As dairy producers rapidly improve cow comfort, reproduction and forage quality, yesterday’s herd benchmarks have become more attainable and easier to maintain. This means the historic role of the nutritionist has evolved beyond simply designing and managing rations. Today’s nutritionist must push the boundaries of herd performance to reach the farm’s future goals in the most profitable way. There are many technological and strategic resources available to help the nutritionist to maximize cost efficiencies.
As volatile markets push nutrient costs higher, consider these four strategies to manage your feed budget.
1. Create diet options and scenarios that provide best-fit, least-cost comparisons
Ration-balancing programs offer the ability to optimize a ration. This function selects ingredients to meet the nutrient needs of your animals based on age, size, breed, lactation stage, reproductive status and performance goals. The price of nutrients supplied from each feed, whether forage or concentrate, dictates if and how much of the ingredient ends up in the diet. This requires accurate, and preferably multiple, sources of pricing for potential ingredients to achieve the most cost-efficient diet. One of the most common scenarios is allowing the program to utilize this unbiased data to select which degradable protein sources are most cost-efficient. It will also illustrate which additional ingredients can meet your amino acid targets at the least cost. Cost of on-farm forages should also be calculated or estimated as accurately as possible to identify situations where replacing forage with non-forage fiber sources may be beneficial.
Diet option evaluation can be reviewed at the end of the contract year if you are a herd that fixes inputs annually. If you do not take long-term positions on feeds, this strategy can be utilized throughout the year to purchase best-fit ingredients. Ingredient prices and sources of nutrients change rapidly over the course of the year – taking time to evaluate market options and trends will create large opportunities to save on feed expenditures.
2. Stay up-to-date on current market trends and be willing to make prompt decisions
Maintaining knowledge of currently available ingredient options and market factors is critical. It provides the ability to capture opportunities during price changes and ensures the dairy's feed budget is used in a responsible and efficient way. Market opportunities need to be addressed quickly so opportunities may be discussed and implemented before they disappear. Following market trends also builds confidence in the nutrition program. For example, the value of soybean meal has been extremely volatile the last six months. How was this handled on your operation? Were attempts made to create diets that provided similar nutrients to your cows but worked around price spikes?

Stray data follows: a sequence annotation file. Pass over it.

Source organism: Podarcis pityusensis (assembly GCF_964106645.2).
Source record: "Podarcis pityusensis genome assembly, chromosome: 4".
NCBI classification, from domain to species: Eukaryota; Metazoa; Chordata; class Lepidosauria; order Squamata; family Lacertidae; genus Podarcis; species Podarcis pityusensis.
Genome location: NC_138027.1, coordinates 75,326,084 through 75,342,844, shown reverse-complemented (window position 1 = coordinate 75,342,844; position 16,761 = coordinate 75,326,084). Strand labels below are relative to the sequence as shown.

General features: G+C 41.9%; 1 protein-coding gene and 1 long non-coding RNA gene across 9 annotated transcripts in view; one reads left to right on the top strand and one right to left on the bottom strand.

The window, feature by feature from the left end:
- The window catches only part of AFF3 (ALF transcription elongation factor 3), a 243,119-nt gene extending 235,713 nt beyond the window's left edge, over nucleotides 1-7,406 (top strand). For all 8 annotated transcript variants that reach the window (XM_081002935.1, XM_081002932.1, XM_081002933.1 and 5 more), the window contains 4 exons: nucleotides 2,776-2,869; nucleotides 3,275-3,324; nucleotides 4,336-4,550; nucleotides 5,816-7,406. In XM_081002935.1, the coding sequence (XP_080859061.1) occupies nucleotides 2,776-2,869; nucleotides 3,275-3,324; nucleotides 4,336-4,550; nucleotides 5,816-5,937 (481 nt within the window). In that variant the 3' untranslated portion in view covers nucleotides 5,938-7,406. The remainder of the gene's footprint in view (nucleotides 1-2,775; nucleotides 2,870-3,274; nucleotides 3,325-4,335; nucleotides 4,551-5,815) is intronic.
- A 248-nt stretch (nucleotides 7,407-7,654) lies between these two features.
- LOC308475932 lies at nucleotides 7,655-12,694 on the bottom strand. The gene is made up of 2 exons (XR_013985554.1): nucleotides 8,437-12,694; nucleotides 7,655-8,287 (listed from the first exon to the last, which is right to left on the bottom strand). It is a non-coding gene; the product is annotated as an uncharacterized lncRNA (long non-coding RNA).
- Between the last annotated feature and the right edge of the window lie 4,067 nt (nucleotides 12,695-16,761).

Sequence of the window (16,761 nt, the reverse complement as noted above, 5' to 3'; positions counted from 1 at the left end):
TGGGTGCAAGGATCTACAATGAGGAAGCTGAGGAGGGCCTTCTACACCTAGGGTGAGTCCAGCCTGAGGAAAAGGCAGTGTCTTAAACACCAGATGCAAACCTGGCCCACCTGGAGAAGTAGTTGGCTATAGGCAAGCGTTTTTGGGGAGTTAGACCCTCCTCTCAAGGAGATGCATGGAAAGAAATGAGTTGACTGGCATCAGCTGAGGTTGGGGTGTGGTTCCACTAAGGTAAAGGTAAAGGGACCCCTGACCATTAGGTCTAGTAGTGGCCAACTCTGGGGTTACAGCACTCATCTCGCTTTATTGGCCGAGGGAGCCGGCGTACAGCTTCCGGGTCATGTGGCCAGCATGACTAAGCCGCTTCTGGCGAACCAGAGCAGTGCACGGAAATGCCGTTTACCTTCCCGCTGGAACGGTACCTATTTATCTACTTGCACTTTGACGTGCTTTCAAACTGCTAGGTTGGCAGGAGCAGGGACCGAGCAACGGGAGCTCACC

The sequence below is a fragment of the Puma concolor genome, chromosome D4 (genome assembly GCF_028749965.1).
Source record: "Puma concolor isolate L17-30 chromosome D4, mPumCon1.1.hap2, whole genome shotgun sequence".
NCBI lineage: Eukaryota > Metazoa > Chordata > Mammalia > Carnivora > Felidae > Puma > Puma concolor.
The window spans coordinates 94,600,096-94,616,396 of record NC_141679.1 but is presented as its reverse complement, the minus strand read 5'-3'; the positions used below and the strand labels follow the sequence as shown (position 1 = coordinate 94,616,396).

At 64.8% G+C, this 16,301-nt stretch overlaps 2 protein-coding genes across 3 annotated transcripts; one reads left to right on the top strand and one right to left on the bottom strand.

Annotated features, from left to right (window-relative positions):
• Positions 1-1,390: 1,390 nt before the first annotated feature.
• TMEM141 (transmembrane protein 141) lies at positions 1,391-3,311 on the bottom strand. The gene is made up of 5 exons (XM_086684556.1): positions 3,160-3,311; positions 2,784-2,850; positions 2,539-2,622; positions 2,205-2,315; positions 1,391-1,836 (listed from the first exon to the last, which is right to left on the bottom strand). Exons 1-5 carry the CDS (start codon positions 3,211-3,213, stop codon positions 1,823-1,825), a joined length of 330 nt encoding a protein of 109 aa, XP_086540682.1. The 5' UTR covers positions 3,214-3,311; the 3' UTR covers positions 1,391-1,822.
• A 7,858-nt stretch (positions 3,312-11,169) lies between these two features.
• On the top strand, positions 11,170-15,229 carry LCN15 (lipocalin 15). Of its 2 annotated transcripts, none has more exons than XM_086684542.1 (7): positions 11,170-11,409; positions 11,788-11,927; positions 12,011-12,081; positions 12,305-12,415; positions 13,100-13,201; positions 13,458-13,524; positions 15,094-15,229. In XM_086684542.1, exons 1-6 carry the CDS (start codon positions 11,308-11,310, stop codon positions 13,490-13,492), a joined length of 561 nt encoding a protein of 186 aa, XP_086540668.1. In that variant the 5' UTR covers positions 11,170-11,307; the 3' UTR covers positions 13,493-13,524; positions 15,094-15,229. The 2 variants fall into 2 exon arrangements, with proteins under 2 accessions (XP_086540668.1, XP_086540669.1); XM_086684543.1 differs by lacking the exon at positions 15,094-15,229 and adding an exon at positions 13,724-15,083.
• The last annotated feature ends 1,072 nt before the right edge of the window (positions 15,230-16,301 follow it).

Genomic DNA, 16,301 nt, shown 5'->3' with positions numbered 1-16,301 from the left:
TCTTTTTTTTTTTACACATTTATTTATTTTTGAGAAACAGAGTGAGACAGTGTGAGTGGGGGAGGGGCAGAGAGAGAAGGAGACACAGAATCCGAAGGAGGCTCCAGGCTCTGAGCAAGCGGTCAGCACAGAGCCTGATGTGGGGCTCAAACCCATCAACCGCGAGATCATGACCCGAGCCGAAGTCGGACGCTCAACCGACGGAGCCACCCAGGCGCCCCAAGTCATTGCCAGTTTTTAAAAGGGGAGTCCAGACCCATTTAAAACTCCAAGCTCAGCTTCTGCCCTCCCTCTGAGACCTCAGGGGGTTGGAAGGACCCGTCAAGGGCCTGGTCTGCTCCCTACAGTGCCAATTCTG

3. Evaluate diet makeup and ingredient selection without bias
With your production and herd health goals in mind, there are numerous combinations of ingredients that can meet a cow’s nutrient requirements and achieve your production and herd health goals. Some of these combinations may not be considered traditional, i.e., corn versus other carbohydrates, non-forage fiber sources versus forage. When accurate prices are applied to all ingredient options, including homegrown feeds, true least-cost diet options can be created. In regions of the U.S. favoring high forage production and usage, cost of homegrown feeds can be easily overlooked or underestimated. This creates a situation where the diet becomes biased toward these ingredients. Often, potential cost savings can be uncovered in utilizing purchased feeds in place of some homegrown feeds.
Utilizing new ingredients can feel risky; however, nutrition software can manage nutrient consistency appropriately across multiple ingredient types, allowing for management of risk and cost savings. Ingredient bias, complacency in using what you always have, not trying to rock the boat or an unwillingness to explore new feed options may limit your ability to successfully manage around high input costs.
4. Create diets to maximize profits based on current milk market factors
The values of milk protein and fat can vary dramatically month to month. Be knowledgeable on current component price inputs. This allows diets to be managed to promote greater yield of the more valuable milk component, a strategy that can lead to greater profits. An example is to reduce rapidly fermenting non-fiber carbohydrates like starches and replace them with high-
quality fiber sources, such as forages, to promote butterfat production. There are several tools available to stay up to date on current component pricing, including registering to receive Federal Milk Marketing Order (FMMO) price email updates or sharing processor pricing with your nutrition consultant.
The majority of your operating expense is focused on feeding animals. As an owner, you and your nutritionist can use these strategies frequently to test decisions and solidify responsible use of the feed budget. Although it may not seem like it, elevated and volatile feed markets will create opportunities to buy nutrients for the herd. Keeping up-to date with feed option markets, being impartial to new nutrient sources and putting in the work to analyze diets frequently will add up to increased profitability for your operation.